Electrochemical denitrification
Nitrate is directly reduced at the cathode to innocuous nitrogen gas.

Increased runoff of nitrate to groundwater, rivers and coastal water has raised widespread concern, in the first place for the toxicity of nitrite formed during in vivo reduction of nitrate. Nitrate is accumulated in our water bodies through over-fertilization and oxidation of ammonia, acid deposition of airborne NOx, and the improper disposal of nitrate-laden wastewater (sewage, agricultural, industrial). Current regulations for drinking water limits the maximum allowed concentrations of nitrate and nitrite at 50 and 0.5 mg/L, respectively.

Electrocatalytic denitrification offers several important advantages over other technologies for nitrate removal (e.g., biological remediation, ion exchange, reverse osmosis): no use of chemicals, no formation of sludge or waste streams, avoidance of pathogens in the remediation of drinking water; and suitability for the remediation of industrial wastewater for which bacterial growth is unviable. Moreover, modular design and small footprint of electrochemical systems make them highly attractive for decentralized water treatment. They can also be solar-powered and use direct current produced by photovoltaic modules.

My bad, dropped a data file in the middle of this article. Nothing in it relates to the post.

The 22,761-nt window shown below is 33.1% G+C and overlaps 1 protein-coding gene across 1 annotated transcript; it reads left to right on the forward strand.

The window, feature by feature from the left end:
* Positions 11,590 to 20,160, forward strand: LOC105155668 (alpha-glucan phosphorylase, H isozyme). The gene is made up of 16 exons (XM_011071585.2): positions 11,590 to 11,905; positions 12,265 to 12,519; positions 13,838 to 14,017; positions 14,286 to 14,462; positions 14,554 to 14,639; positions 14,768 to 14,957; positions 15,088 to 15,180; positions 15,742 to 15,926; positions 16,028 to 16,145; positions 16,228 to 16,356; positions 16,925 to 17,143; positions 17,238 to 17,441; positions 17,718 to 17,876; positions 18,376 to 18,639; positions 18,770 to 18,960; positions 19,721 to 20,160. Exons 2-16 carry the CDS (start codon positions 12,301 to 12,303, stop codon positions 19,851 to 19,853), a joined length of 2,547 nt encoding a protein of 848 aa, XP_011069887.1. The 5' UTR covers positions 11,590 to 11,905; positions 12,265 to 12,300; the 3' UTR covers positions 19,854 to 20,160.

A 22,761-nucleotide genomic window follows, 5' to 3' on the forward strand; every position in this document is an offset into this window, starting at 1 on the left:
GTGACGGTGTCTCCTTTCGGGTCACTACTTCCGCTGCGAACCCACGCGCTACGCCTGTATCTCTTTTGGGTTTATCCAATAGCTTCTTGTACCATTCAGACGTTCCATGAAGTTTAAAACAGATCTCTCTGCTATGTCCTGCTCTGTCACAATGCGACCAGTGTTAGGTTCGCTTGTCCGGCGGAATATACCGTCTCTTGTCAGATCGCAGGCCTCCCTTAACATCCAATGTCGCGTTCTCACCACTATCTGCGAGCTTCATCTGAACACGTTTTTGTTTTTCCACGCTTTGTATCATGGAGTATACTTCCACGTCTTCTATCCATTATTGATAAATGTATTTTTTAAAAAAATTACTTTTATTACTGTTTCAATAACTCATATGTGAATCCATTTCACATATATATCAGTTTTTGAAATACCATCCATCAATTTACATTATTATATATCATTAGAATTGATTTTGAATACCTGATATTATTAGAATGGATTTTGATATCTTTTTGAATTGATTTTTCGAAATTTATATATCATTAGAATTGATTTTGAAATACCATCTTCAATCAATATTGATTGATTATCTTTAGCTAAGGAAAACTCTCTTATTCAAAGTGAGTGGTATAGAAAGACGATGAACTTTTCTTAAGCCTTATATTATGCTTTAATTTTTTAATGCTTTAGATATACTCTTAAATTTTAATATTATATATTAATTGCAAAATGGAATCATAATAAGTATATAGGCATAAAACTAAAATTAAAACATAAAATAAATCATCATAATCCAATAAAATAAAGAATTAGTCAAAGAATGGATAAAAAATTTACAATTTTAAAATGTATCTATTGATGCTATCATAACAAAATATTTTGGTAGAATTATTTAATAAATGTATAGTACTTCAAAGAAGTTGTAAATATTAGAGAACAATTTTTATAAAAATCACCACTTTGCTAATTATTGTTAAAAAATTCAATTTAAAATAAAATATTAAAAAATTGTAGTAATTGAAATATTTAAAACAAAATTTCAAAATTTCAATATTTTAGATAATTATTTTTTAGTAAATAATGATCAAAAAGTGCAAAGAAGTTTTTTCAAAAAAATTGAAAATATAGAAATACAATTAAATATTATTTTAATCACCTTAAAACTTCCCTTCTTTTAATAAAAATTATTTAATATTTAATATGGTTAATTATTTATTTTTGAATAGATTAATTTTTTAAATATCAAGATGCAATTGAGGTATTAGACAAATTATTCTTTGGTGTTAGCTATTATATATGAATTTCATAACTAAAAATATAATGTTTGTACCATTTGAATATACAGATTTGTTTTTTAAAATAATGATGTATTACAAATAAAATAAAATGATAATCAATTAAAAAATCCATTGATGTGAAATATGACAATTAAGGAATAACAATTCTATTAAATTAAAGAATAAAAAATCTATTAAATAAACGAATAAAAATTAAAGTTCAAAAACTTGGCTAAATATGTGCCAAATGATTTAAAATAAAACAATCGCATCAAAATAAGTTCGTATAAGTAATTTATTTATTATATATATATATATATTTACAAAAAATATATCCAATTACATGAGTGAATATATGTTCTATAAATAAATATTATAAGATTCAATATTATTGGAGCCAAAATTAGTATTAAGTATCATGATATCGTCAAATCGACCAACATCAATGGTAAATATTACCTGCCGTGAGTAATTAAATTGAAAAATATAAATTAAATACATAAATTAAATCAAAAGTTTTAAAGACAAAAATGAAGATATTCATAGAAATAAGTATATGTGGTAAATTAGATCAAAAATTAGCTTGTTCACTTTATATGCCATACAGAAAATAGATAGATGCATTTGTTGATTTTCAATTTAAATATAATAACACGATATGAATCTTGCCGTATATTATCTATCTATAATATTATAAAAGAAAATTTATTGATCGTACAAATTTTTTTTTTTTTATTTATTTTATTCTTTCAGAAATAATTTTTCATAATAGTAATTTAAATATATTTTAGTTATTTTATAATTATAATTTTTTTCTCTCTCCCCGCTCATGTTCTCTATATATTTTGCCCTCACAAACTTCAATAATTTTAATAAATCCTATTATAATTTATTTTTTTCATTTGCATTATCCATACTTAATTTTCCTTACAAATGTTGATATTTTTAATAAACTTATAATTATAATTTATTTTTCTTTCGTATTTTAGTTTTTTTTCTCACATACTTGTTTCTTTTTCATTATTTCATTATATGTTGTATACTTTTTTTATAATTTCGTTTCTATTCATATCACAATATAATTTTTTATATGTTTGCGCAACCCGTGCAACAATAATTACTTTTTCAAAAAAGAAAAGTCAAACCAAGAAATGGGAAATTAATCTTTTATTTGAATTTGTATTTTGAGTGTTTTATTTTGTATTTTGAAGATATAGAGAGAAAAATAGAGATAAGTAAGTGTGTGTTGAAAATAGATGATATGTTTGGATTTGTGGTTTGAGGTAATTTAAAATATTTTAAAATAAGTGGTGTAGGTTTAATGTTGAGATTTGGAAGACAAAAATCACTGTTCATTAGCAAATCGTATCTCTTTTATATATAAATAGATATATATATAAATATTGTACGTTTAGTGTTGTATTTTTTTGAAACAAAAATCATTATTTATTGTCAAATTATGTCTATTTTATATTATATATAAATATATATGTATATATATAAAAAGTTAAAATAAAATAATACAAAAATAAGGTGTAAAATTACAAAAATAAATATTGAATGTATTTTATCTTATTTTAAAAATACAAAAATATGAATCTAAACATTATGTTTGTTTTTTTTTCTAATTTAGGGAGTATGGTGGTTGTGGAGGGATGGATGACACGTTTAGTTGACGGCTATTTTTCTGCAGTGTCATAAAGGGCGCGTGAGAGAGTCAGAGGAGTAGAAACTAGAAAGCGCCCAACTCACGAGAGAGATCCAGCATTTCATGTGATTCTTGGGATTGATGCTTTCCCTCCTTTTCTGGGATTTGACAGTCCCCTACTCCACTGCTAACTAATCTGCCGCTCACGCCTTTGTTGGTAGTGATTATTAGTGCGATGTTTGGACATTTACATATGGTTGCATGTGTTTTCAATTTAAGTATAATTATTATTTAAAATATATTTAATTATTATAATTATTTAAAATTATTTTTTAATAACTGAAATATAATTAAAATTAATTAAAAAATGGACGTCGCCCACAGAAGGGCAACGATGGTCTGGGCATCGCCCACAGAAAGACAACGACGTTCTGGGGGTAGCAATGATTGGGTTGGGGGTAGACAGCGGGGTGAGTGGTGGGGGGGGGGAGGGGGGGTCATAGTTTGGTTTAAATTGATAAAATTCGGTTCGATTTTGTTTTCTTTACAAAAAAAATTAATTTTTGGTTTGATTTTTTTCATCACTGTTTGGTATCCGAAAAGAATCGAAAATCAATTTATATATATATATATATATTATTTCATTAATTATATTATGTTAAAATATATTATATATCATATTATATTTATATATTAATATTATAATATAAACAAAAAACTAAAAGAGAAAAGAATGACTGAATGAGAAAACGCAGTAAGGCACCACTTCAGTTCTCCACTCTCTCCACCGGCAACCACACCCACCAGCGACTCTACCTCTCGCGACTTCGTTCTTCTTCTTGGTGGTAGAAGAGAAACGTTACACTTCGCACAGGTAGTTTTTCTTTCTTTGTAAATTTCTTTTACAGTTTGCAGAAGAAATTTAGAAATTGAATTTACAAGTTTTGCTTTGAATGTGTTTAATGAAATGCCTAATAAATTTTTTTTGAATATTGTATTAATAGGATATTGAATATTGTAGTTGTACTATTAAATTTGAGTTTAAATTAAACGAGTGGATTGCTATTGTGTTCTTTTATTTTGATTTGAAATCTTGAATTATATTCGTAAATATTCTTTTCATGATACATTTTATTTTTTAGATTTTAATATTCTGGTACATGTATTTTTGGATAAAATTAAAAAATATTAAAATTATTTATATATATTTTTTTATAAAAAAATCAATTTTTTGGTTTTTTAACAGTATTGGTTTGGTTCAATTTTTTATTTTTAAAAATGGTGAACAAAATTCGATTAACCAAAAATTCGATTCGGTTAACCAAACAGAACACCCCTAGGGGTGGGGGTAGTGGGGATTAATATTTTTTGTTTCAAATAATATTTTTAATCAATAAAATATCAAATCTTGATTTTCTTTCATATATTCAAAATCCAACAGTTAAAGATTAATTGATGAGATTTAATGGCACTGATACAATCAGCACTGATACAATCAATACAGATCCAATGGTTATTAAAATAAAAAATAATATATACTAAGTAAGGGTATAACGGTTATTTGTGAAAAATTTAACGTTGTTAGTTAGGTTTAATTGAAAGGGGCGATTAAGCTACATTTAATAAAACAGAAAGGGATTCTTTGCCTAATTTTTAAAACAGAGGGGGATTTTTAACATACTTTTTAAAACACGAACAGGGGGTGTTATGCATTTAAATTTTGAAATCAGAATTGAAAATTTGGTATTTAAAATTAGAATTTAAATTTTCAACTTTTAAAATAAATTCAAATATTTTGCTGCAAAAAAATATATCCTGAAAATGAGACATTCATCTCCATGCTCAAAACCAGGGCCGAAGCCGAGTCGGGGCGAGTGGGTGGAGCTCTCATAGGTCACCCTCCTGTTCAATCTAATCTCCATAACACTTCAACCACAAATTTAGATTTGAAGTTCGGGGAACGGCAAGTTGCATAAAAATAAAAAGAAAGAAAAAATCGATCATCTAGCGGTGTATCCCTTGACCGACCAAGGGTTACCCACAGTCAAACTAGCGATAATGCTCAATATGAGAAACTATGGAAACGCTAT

In this project, we are developing novel, porous three-dimensional cathode materials based on carbon and metal-based nanomaterials, for selective reduction of nitrate to nitrogen gas (N2). The main objective is to minimize the formation of reduction byproducts (i.e., NH3, N2O), and obtain high reaction rates for nitrate removal.